History of Rosenborg Castle Roses:
The first Rosenborg Castle roses were bred in Europe and this particular variety is predominantly sold in that part of the world. This is part of the “Castle” collection of roses bred and trademarked by Poulsen Roser out of Denmark. It does not appear as if this particular variety is still commercially available in any region so if you are fortunate to have your hands on one, you would do well to take care of it. You may also find this variety sold under the name Drottningholm roses.
Drottningholm roses are miniature roses that produce soft pink blooms that are about 1.5 to 2 inches in diameter. The blooms do not have much of a fragrance to speak of but they will be somewhat full having around 25 or so petals each. The plant itself will grow about 3 feet tall at full maturity and it will make a stunning addition to just about any garden you wish to place it in. You will often find the rose Drottningholm grown in containers on porches and patios.
Growing Rosenborg Castle Roses:
Growing Rosenborg Castle roses is pretty straight forward and you will want to use the same practices that you use with your other roses. You are going to want to plant this rose in a location that gets as much sun light as possible. As a general rule of thumb for roses, 6 to 8 hours each day is the minimum. If you are able to provide your roses more then do so. They will reward you for the effort.
You also will want to plant your Drottningholm roses in soil that drains well. This is rather easy if you are planting them in containers on your patio as you can just make sure that you use the proper potting soil. If you are going to grow this rose in your garden however, then that becomes a little more of a concern. If you are unsure about the quality of your garden soil, take a trip to your local garden center and pick up a bag of a good organic compost. Mix this into the soil at a ratio of 1 part compost for every 2 parts soil. Your Drottningholm roses will absolutely love it!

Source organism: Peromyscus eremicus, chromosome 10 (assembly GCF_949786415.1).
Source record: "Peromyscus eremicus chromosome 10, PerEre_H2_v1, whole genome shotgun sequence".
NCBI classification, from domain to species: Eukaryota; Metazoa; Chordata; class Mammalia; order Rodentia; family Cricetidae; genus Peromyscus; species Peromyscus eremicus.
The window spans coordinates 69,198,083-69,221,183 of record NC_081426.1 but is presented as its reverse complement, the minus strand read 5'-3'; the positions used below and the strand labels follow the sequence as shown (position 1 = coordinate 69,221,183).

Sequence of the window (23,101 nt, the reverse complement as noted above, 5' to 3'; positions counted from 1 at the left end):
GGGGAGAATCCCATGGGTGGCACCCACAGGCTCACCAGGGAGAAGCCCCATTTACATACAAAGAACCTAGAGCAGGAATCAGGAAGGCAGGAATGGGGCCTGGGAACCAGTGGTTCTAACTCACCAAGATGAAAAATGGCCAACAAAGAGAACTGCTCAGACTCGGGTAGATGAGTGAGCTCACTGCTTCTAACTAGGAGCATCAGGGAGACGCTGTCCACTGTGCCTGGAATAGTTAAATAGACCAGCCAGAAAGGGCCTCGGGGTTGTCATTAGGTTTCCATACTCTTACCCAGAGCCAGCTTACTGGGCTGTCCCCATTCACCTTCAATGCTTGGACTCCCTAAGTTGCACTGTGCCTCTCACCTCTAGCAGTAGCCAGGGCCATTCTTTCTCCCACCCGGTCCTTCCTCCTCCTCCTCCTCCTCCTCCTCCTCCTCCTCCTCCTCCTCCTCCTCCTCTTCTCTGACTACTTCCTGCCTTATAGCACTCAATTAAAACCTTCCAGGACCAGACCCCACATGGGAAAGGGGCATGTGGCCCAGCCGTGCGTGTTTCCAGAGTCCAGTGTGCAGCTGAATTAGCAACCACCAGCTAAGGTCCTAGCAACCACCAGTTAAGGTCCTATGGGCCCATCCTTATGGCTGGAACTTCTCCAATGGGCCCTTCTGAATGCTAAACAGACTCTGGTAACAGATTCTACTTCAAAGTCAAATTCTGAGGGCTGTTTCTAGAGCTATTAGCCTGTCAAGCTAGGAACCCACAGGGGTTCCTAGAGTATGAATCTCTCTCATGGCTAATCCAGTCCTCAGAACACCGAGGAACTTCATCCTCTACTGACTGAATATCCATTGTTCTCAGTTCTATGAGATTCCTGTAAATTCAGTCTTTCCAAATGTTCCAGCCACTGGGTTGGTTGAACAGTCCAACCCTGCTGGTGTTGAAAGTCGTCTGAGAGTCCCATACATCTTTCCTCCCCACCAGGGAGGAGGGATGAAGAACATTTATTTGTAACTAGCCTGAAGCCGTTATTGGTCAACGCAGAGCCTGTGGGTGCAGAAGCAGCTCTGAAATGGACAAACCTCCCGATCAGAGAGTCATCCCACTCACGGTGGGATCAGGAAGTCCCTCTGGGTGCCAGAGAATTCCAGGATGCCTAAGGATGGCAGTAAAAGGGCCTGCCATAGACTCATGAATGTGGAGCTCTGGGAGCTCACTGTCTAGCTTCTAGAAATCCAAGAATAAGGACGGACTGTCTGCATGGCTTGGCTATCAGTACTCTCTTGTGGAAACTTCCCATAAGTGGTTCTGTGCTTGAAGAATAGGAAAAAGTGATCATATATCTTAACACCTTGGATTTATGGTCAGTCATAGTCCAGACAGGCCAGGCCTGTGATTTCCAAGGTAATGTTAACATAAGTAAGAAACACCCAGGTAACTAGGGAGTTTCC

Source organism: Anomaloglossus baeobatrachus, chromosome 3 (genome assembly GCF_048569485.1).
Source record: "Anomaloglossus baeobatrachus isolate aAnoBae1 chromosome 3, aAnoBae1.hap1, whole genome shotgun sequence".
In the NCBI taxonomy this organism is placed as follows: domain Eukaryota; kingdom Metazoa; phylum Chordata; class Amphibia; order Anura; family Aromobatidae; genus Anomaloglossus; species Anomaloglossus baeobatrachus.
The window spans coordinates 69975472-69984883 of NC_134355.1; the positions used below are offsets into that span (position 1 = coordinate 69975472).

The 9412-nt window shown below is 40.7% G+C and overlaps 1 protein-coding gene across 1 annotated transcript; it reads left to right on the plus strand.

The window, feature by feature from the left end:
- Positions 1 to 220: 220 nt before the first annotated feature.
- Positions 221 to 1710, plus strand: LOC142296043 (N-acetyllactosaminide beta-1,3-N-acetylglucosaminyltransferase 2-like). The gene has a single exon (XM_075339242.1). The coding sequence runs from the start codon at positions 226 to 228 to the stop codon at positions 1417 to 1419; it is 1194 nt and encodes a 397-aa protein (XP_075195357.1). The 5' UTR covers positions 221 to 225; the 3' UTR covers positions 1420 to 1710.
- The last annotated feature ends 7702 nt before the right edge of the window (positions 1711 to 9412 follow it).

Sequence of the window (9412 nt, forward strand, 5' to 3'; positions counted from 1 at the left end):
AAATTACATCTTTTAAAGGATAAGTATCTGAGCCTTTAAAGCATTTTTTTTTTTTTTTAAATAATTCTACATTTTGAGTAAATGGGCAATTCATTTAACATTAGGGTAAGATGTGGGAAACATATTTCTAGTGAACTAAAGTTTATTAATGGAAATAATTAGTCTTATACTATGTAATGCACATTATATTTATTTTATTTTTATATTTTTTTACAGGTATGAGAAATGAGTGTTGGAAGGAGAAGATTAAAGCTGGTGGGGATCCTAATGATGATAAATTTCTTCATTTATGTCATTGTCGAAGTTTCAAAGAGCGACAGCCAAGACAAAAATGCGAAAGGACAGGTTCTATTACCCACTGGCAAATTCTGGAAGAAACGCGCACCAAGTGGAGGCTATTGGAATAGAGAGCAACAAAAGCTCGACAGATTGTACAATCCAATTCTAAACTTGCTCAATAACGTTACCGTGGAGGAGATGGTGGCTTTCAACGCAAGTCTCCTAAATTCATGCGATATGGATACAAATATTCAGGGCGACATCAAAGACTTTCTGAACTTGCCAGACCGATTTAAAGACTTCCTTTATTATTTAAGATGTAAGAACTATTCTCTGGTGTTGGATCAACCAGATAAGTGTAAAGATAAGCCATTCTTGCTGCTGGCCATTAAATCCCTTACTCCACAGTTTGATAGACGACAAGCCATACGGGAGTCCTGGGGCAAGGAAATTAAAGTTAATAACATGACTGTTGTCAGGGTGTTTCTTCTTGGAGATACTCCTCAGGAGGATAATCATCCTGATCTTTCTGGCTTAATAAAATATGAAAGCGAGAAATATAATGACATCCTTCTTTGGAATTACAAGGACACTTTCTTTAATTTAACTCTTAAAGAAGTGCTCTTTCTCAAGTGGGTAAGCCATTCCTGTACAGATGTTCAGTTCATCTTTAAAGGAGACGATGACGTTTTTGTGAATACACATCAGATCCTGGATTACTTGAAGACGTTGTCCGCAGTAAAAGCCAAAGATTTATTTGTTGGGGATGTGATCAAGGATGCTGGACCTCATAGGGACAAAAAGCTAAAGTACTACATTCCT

Planting Rosenborg Castle Roses:
Getting your Drottningholm roses into the ground is not terribly difficult and you can get the job done with a few basic hand tools. If you bought your roses from a local nursery, then chances are they were already planted in containers and ready to bloom. These are the easiest to get planted. Dig your hole about twice the diameter of the container, and equally as deep. This leaves you plenty of room around the roots for your soil mix while still keeping the bud union at the same depth it was originally planted.
Now if you bought your Drottningholm roses from an online nursery, then they may have shipped them to you as bareroot plants. For these you will want to dig your hole as wide as the longest roots on the plant, and deep enough to allow you to set the plant atop a mound of soil while still keeping the bud union no more than an inch or two below the surface.
Set your Rosenborg Castle roses atop the mound and spread the roots out in all directions. Then back fill the hole halfway to start and using the garden hose, water the loose soil until it flows around the roots like mud. Then back fill the hole the rest of the way and give it one more heavy watering, being sure to top off any final settling that may occur. This method should ensure that no air pockets have formed around the roots. You also may want to mound up some fresh soil around the exposed canes until new growth has formed. This will help prevent them from drying out.
Caring for Rosenborg Castle Roses:
Taking care of your Drottningholm roses is pretty straight forward and you can follow basic rose care guidelines. You first need to make sure that you are providing it with ample water without overwatering them. This might seem like a contradiction, but it is actually quite important. For most climates one deep watering per week is usually sufficient. If you live in a hot or dry climate, you will need to check your roses every couple of days.
You also should give your Rosenborg Castle roses a dose of a good all-purpose granular fertilizer in the early spring when the leaves begin to form. Like most miniature roses, this variety is also a repeat bloomer so it will benefit greatly from additional feedings over the course of the growing season. I will typically give my roses a second dose just after the first big bloom and then a third dose sometime around the middle of summer. Your Drottningholm roses will do well on this schedule also.
Pruning Rosenborg Castle Roses:
You should prune your Drottningholm roses in the early spring before the leaves begin to form. Start by removing all the dead and discolored wood. Then prune back any lateral canes that overlap one another as these will eventually compete for sun light once they fully open. Lastly, cut back the remaining canes by about one third of their current height to promote new growth.
This is also the time to rake up around the base of your Rosenborg Castle roses and get rid of all the dead leaves and debris that have collected there from the previous growing season. Throw away all this material in the trash along with your cuttings. Finish up your pruning by giving your Drottningholm roses a fresh new layer of mulch to start off the growing season.
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